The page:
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Good Living / Snack

Chicken Wrap with Coleslaw

  • Egg Free Diet

    It is usually followed when someone is allergic to this food.

  • Nuts Free Diet

    It is usually followed when someone is allergic to nuts.

  • Low in Sugars Diet

    Limits all sources of added sugars and encourages the reduction of high-carbohydrate (high glycemic index) foods. A claim that a food can be classified as LS can be made when it contains less than 5 gr of sugars per 100 gr of solid food or 2.5 gr of sugars per 100 ml of liquid food.


  • Preheat oven to 180* C.
  • Put a pan over high heat and let it get very hot.
  • Slice the chicken fillets in to strips.
  • Rub them with oil and season them with salt and pepper.
  • Sauté them in the pan until they turn a lovely golden colour.
  • Remove from pan and let them drain on some kitchen paper.
  • Spread the sumac and caraway seeds on a large plate.
  • Line a sheet pan with parchment paper.
  • Dredge the chicken pieces in the aromatic sumac mixture on all sides and place them on the prepared pan.
  • Bake for 7 minutes.

For the coleslaw

  • While the chicken is baking, thinly slice the veggies and put them in a large bowl.
  • Toss them with the salt and vinegar. Squeeze them hard with your hands to let the marinade work on them.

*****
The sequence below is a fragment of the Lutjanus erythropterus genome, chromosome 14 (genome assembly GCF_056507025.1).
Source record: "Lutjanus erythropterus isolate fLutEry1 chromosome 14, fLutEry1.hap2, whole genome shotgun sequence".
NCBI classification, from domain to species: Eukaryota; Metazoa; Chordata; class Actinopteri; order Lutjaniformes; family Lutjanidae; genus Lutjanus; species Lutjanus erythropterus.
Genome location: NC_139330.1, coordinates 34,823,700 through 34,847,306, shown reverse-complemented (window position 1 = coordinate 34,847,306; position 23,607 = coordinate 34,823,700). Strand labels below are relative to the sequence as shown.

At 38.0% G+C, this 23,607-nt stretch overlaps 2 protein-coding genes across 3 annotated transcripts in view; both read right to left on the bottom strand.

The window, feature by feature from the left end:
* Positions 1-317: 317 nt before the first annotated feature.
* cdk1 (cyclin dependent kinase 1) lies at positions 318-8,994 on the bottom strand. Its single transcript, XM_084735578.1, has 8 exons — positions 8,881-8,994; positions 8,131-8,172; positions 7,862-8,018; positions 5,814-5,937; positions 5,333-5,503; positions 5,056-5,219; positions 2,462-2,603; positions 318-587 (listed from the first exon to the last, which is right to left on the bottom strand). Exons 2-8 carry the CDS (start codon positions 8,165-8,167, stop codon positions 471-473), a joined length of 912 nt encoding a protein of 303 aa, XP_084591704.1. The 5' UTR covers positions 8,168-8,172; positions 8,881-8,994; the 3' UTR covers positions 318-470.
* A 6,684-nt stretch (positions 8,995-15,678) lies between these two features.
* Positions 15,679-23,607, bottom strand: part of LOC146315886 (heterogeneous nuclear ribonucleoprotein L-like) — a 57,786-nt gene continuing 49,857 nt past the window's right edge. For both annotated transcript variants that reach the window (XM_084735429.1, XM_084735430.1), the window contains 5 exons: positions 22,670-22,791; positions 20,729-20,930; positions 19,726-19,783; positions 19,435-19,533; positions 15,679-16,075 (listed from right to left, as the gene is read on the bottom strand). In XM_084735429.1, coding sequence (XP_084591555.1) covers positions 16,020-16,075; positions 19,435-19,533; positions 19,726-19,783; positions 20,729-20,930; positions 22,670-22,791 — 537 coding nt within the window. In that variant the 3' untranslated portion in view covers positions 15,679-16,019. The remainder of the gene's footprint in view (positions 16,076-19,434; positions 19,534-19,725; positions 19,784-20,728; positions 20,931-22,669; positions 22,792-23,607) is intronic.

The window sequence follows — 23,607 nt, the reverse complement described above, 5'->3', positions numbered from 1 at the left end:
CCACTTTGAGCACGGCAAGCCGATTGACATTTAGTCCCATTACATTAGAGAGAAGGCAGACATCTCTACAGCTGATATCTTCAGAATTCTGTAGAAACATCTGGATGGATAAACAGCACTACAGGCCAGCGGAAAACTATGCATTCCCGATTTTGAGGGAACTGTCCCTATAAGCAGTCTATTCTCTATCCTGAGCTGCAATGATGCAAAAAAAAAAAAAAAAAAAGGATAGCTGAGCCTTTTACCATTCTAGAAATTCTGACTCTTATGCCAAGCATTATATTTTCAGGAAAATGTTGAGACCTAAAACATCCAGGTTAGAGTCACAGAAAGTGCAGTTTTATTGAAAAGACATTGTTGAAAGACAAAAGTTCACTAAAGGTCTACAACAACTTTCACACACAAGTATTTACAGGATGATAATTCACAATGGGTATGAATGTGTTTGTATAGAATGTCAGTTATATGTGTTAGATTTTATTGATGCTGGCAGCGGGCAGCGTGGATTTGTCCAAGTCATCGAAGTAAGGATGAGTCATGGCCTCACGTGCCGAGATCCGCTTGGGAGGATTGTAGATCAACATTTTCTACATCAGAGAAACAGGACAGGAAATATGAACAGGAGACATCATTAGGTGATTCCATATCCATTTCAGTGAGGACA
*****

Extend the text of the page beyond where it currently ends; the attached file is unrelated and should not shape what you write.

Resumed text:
• Strain them in a colander and reserve the juices in a bowl. Add the yogurt to the juices and stir to combine.
  • Add some freshly ground pepper and the mint leaves.
  • Then add the finely chopped veggies and mix.
  • Slice the chicken into thin strips.
  • If possible, heat up the wraps in a pan.
  • Spread some coleslaw onto each wrap.
  • Add the chicken over the coleslaw.
  • Wrap it up and serve.
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Nutrition information per portion

Calories (kcal)
19 %


Shows how much energy food releases to our bodies. Daily caloric intake depends mainly on the person’s weight, sex and physical activity level. An average individual needs about 2000 kcal / day.

Total Fat (g)
16 %

Fatty Acids

Are essential to give energy to the body while helping to maintain the body temperature. They are divided into saturated "bad" fats and unsaturated "good" fats.

Saturated Fat (g)
17 %

Saturated Fats

Known as "bad" fats are mainly found in animal foods. It is important to check and control on a daily basis the amount you consume.

Total Carbs (g)
15 %


The main source of energy for the body. Great sources are the bread, cereals and pasta. Use complex carbohydrates as they make you feel satiated while they have higher nutritional value.

Sugars (g)
10 %


Try to consume sugars from raw foods and limit processed sugar. It is important to check the labels of the products you buy so you can calculate how much you consume daily.

Protein (g)
54 %


It is necessary for the muscle growth and helps the cells to function well. You can find it in meat, fish, dairy, eggs, pulses, nuts and seeds.

Fibre (g)
24 %


They are mainly found in plant foods and they can help regulate a good bowel movement while maintaining a balanced weight. Aim for at least 25 grams of fiber daily.

Sodium (g)
27 %


A small amount of salt daily is necessary for the body. Be careful though not to overdo it and not to exceed 6 grams of salt daily

*Based on an adult’s daily reference intake of 2000 kcal.

*To calculate nutritional table data, we use software by Nutritics logo

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